When I was a graduate student, I became aware of the politics related to the severe racial tensions in Africa. From 1978 to 1980, I studied at the Institute of Formative Spirituality at Duquesne University. My classmates were English-speakers from around the world. Some were from Africa or had spent time in various countries on the African continent.
Revolutions were happening throughout Africa. One classmate, born and raised in Rhodesia, told me of this fellow named Robert Mugabe who was leading the revolt which would result in the new country named Zimbabwe. While she supported a change in government, she also feared for the lives of her family members. She was not sure if she would ever return home. Last I knew, she was living in another part of Africa, working as a physician in a leper colony.
Others told me stories of racial segregation in South Africa. I had never heard of this thing called “apartheid” until then. It sounded totally inhumane. I began to see more about this cruel system of segregation in South Africa in some religious newspapers, particularly the National Catholic Reporter. Over the next few years, I went to study events and retreats at a non-denominational center called Kirkridge, located in the Pocono Mountains of Eastern Pennsylvania. In 1983, they had a bishop from South Africa leading a weekend retreat. It was then I learned much more about this thing called apartheid and Archbishop Desmond Tutu. (The following year, Tutu received the Noble Peace Prize.)
These were the years of Reagan’s first term in office. The Reagan administration created its own forms of segregation, making sure that people with a new disease called AIDS received no government assistance while also taking steps to change healthcare in the United States to be more profitable for corporations. The name Nelson Mandela was in the news on occasion, but generally as a reference to his role as leading a Communist group called the African National Congress (ANC). The ANC wanted power in the hands of the people and a change of social order. No matter how inhumane apartheid may have been, the Reagan administration would not support a change in the social order of South Africa particularly if it were led by the ANC.
People in the US who wanted to see change in South Africa had few options available to them. Because the Reagan government was clear as to which side it supported, other avenues aimed at social change for South Africa were needed. The primary strategy became to pressure corporations to divest their holdings in South Africa. While the idea of financial divestment in South Africa began in 1977 with the development of the Sullivan Principles, written by the Rev. Leon Sullivan, a member of the board of directors of General Motors, organized action didn’t take hold in the US until the mid-1980’s. By 1984, demonstrations were occurring on university campuses and many people like me were boycotting products like Coke-a-Cola. Some US cities and states passed resolutions to not do business with companies invested in South Africa. By the end of the 1980’s, the impact of the move for economic divestment was felt as apartheid crumbled.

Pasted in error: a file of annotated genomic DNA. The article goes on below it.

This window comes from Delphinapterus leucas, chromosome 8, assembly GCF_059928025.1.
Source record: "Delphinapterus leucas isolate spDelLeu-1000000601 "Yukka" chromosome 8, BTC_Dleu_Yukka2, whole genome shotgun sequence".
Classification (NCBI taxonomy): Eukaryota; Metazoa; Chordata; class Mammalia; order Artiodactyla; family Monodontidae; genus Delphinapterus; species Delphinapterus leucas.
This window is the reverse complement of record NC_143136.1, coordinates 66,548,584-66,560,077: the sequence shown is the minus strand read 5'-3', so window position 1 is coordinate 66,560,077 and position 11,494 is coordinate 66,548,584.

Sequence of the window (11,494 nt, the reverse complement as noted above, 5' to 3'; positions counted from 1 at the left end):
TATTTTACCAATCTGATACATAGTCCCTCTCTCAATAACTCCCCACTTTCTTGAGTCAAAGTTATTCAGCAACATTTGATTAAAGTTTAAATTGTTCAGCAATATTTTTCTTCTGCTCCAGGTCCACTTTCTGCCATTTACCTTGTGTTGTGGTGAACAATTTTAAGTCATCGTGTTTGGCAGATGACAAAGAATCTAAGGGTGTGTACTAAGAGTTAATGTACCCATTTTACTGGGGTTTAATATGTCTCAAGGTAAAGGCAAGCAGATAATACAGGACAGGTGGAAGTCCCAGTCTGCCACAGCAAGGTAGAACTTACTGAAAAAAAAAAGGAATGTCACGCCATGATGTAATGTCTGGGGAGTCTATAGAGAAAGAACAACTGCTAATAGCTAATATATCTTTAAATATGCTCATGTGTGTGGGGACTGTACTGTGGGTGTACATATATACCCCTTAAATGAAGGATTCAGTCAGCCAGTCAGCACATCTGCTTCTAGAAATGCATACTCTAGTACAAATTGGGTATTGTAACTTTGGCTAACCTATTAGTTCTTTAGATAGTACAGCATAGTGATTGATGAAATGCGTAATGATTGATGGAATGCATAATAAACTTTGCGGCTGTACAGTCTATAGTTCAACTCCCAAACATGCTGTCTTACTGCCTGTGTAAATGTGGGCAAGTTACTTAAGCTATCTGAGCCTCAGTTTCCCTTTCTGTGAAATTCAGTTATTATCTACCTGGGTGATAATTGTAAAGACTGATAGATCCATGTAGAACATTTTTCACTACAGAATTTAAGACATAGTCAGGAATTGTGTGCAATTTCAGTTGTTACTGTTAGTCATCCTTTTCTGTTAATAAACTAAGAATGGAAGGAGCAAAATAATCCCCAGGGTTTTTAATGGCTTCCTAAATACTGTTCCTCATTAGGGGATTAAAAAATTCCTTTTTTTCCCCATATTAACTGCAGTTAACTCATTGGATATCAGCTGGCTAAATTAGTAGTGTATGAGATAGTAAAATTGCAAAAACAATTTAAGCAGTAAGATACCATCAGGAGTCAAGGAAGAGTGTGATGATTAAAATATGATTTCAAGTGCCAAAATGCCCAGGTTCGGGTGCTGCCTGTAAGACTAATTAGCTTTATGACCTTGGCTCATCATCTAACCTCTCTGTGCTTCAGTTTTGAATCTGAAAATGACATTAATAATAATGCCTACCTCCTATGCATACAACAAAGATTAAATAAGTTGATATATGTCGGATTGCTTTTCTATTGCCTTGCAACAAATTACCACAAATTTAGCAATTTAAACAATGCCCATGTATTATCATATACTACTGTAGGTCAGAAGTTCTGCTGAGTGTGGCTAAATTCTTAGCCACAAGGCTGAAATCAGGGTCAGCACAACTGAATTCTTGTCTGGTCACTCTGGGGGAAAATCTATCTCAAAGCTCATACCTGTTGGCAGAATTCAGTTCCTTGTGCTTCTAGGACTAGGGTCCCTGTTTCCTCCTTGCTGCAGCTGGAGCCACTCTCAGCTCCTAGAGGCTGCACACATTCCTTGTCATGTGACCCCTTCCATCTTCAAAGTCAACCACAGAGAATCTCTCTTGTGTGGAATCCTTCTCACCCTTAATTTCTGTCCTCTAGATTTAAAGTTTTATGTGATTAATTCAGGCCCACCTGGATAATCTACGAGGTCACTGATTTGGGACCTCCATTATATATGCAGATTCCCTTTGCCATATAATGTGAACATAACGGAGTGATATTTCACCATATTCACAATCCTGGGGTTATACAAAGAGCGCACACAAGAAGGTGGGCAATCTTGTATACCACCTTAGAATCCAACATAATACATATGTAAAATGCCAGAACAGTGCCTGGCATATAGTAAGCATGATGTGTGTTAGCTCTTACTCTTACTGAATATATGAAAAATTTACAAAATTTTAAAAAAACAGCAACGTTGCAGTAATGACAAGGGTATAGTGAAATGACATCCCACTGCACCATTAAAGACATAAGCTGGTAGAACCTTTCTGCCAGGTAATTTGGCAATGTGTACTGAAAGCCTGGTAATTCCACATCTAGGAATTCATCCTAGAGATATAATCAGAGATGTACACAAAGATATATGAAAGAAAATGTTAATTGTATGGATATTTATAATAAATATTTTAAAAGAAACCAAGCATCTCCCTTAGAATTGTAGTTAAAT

Throughout the 1970’s and 1980’s, Nelson Mandela was portrayed by US officials as a criminal who was justly imprisoned because of his attempts to overthrow the South African government. It was only left-leaning social activists who saw him as a hero of the people and the potential leader of a new nation.
Today in the US, Nelson Mandela is largely celebrated at the father of his nation. It is good and just that he be remembered for his contributions to South Africa and his example to the world. However, I think it’s dangerous for us to attempt to re-write history by forgetting the ways many people in the United States and our government actively opposed the end of apartheid. History has shown that, as a nation, the US was on the wrong side of justice.
As the world bids farewell to one of the greatest men of our era, a noble leader who worked for justice and peace, a man who stood up to intolerance and hatred, can we have the courage to admit that the developed nations of the world allowed apartheid to occur? Can we learn from this serious moral failure? From the lessons that can be learned, what insight can we apply to those who now struggle for justice?
We can’t correct the mistakes of the past or act as though they didn’t occur. Instead, we can be inspired by Nelson Mandela and the transformation that continues to take place in South Africa. In the end, the only tribute we can offer to Nelson Mandela is to commit ourselves to make the world a place of equality and fair-play for all its people. To do otherwise is to repeat the sins of the past.
© 2013, emerging by Lou Kavar, Ph.D.. All rights reserved.